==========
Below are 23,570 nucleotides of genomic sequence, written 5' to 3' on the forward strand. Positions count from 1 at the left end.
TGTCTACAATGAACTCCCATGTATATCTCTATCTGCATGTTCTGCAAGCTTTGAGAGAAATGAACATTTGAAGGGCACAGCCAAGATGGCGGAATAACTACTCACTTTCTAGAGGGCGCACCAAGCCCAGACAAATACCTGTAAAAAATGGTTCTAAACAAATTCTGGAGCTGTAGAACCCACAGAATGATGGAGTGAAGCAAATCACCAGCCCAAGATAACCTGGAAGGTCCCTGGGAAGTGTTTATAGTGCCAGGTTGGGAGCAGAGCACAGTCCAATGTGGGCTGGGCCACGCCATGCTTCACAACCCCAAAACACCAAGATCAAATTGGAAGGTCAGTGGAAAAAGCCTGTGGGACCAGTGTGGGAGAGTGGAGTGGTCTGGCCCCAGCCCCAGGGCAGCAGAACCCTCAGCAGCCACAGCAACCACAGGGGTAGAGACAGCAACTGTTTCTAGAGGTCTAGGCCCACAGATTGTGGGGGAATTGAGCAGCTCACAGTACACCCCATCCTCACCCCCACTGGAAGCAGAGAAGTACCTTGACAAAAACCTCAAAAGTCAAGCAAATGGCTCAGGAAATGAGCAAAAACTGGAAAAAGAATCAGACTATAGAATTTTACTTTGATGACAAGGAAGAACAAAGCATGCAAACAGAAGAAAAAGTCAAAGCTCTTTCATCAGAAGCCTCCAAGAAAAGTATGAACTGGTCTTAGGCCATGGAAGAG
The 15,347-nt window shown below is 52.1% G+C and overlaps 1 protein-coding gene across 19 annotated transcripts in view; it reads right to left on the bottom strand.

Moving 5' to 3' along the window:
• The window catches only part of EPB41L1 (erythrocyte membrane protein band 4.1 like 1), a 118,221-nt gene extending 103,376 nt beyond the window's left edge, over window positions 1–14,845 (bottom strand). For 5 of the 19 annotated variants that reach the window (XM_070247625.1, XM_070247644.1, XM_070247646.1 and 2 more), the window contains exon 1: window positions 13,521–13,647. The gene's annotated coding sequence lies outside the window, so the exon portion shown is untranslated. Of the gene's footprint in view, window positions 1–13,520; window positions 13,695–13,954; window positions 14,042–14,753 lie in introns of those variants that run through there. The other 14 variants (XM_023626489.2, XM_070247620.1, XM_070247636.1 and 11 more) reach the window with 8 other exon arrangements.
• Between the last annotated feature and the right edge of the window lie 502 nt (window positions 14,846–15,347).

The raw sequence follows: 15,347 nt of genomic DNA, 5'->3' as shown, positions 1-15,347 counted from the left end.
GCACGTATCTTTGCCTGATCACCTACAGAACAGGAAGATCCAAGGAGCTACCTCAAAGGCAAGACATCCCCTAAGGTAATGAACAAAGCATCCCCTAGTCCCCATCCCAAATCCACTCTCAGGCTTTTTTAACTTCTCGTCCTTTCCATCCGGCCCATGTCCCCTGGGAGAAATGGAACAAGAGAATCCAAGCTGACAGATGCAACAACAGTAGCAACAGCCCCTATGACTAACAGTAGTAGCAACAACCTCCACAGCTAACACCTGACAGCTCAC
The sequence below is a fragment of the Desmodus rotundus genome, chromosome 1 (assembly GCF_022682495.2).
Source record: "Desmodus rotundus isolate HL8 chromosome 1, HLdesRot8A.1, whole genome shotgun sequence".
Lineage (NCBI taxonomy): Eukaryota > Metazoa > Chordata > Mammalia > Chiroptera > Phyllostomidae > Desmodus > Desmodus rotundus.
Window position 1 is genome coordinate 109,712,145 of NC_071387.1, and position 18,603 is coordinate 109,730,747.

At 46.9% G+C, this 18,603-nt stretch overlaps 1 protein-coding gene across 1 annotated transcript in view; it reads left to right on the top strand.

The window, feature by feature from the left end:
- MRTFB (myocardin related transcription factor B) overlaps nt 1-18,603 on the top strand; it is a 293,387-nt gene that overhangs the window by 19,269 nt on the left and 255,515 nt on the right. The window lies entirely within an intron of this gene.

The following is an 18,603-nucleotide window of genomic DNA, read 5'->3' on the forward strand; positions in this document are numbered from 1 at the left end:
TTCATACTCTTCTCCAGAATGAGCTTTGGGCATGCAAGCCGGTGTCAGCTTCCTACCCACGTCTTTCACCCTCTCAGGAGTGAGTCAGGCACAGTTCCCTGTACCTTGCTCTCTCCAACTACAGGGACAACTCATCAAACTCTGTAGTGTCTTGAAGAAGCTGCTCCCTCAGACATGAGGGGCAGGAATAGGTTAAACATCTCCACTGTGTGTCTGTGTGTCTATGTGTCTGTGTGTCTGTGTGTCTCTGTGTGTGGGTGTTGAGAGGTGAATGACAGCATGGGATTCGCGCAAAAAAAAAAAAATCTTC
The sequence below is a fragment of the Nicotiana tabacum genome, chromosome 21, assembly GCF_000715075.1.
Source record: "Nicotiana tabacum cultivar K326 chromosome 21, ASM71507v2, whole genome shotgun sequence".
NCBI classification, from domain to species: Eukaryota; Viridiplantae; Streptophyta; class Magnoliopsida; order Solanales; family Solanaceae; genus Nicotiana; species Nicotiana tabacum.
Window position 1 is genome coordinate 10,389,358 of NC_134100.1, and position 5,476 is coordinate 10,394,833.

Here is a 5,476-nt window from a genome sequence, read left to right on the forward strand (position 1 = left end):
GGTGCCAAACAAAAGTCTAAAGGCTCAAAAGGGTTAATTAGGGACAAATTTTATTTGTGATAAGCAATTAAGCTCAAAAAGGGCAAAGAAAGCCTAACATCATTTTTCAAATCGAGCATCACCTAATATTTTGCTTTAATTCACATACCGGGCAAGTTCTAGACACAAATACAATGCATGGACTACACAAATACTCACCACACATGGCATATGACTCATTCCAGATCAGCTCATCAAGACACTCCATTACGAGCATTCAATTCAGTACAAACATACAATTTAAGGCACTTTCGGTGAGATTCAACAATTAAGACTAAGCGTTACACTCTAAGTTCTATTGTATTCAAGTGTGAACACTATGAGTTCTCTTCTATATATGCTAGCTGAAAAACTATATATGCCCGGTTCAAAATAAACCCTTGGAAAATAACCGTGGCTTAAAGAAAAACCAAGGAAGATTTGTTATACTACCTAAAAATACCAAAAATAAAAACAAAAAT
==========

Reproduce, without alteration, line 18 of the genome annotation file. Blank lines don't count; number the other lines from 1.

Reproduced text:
The sequence below is a fragment of the Nicotiana tabacum genome, chromosome 21, assembly GCF_000715075.1.